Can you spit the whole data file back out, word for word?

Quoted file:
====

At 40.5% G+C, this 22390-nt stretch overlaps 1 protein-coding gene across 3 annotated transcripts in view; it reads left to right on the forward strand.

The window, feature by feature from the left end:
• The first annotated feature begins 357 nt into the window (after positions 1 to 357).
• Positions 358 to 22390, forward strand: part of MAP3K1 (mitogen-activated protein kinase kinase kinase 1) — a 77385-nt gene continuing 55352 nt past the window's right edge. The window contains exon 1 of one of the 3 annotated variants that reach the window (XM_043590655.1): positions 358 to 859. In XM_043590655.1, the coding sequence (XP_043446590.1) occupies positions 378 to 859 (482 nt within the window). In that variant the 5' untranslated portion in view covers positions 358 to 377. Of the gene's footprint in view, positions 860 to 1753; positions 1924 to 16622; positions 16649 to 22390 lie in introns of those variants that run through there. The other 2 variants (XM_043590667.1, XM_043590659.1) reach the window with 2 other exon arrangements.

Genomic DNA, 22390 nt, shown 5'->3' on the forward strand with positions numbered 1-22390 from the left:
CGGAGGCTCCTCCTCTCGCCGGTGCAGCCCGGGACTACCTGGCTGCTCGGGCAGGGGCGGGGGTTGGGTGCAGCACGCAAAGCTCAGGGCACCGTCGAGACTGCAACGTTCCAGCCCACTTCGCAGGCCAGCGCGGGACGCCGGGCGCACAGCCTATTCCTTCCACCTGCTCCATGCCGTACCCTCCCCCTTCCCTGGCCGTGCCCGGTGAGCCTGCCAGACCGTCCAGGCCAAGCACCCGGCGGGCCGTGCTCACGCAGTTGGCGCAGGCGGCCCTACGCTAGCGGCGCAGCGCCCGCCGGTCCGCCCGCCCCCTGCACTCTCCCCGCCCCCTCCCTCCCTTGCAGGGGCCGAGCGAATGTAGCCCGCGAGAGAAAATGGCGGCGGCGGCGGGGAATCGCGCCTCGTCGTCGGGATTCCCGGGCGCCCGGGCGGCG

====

At 40.5% G+C, this 22390-nt stretch overlaps 1 protein-coding gene across 3 annotated transcripts in view; it reads left to right on the forward strand.

The window, feature by feature from the left end:
• The first annotated feature begins 357 nt into the window (after positions 1 to 357).
• Positions 358 to 22390, forward strand: part of MAP3K1 (mitogen-activated protein kinase kinase kinase 1) — a 77385-nt gene continuing 55352 nt past the window's right edge. The window contains exon 1 of one of the 3 annotated variants that reach the window (XM_043590655.1): positions 358 to 859. In XM_043590655.1, the coding sequence (XP_043446590.1) occupies positions 378 to 859 (482 nt within the window). In that variant the 5' untranslated portion in view covers positions 358 to 377. Of the gene's footprint in view, positions 860 to 1753; positions 1924 to 16622; positions 16649 to 22390 lie in introns of those variants that run through there. The other 2 variants (XM_043590667.1, XM_043590659.1) reach the window with 2 other exon arrangements.

Genomic DNA, 22390 nt, shown 5'->3' on the forward strand with positions numbered 1-22390 from the left:
CGGAGGCTCCTCCTCTCGCCGGTGCAGCCCGGGACTACCTGGCTGCTCGGGCAGGGGCGGGGGTTGGGTGCAGCACGCAAAGCTCAGGGCACCGTCGAGACTGCAACGTTCCAGCCCACTTCGCAGGCCAGCGCGGGACGCCGGGCGCACAGCCTATTCCTTCCACCTGCTCCATGCCGTACCCTCCCCCTTCCCTGGCCGTGCCCGGTGAGCCTGCCAGACCGTCCAGGCCAAGCACCCGGCGGGCCGTGCTCACGCAGTTGGCGCAGGCGGCCCTACGCTAGCGGCGCAGCGCCCGCCGGTCCGCCCGCCCCCTGCACTCTCCCCGCCCCCTCCCTCCCTTGCAGGGGCCGAGCGAATGTAGCCCGCGAGAGAAAATGGCGGCGGCGGCGGGGAATCGCGCCTCGTCGTCGGGATTCCCGGGCGCCCGGGCGGCG